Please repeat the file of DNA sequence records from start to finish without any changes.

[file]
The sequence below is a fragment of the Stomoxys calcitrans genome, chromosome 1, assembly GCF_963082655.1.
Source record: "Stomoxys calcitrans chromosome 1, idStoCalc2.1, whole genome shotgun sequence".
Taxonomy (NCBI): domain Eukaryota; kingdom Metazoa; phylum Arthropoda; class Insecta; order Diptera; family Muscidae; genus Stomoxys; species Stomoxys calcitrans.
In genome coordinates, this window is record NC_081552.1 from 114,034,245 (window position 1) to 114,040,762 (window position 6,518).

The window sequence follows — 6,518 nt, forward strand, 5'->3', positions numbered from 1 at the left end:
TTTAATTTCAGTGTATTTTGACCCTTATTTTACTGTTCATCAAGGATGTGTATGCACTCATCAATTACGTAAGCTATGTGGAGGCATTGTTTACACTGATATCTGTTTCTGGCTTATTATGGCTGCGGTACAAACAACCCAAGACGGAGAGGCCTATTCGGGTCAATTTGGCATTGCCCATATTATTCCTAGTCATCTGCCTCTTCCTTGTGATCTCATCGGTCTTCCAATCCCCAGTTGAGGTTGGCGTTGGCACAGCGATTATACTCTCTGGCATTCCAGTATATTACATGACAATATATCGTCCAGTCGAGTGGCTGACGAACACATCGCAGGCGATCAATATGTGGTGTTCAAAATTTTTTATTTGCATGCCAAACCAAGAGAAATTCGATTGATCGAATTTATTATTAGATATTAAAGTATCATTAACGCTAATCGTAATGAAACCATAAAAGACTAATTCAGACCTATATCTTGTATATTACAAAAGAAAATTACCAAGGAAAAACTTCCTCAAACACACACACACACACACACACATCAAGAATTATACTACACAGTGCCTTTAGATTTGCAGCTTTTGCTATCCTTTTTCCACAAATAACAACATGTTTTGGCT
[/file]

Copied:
The sequence below is a fragment of the Stomoxys calcitrans genome, chromosome 1, assembly GCF_963082655.1.
Source record: "Stomoxys calcitrans chromosome 1, idStoCalc2.1, whole genome shotgun sequence".
Taxonomy (NCBI): domain Eukaryota; kingdom Metazoa; phylum Arthropoda; class Insecta; order Diptera; family Muscidae; genus Stomoxys; species Stomoxys calcitrans.
In genome coordinates, this window is record NC_081552.1 from 114,034,245 (window position 1) to 114,040,762 (window position 6,518).

The window sequence follows — 6,518 nt, forward strand, 5'->3', positions numbered from 1 at the left end:
TTTAATTTCAGTGTATTTTGACCCTTATTTTACTGTTCATCAAGGATGTGTATGCACTCATCAATTACGTAAGCTATGTGGAGGCATTGTTTACACTGATATCTGTTTCTGGCTTATTATGGCTGCGGTACAAACAACCCAAGACGGAGAGGCCTATTCGGGTCAATTTGGCATTGCCCATATTATTCCTAGTCATCTGCCTCTTCCTTGTGATCTCATCGGTCTTCCAATCCCCAGTTGAGGTTGGCGTTGGCACAGCGATTATACTCTCTGGCATTCCAGTATATTACATGACAATATATCGTCCAGTCGAGTGGCTGACGAACACATCGCAGGCGATCAATATGTGGTGTTCAAAATTTTTTATTTGCATGCCAAACCAAGAGAAATTCGATTGATCGAATTTATTATTAGATATTAAAGTATCATTAACGCTAATCGTAATGAAACCATAAAAGACTAATTCAGACCTATATCTTGTATATTACAAAAGAAAATTACCAAGGAAAAACTTCCTCAAACACACACACACACACACACACATCAAGAATTATACTACACAGTGCCTTTAGATTTGCAGCTTTTGCTATCCTTTTTCCACAAATAACAACATGTTTTGGCT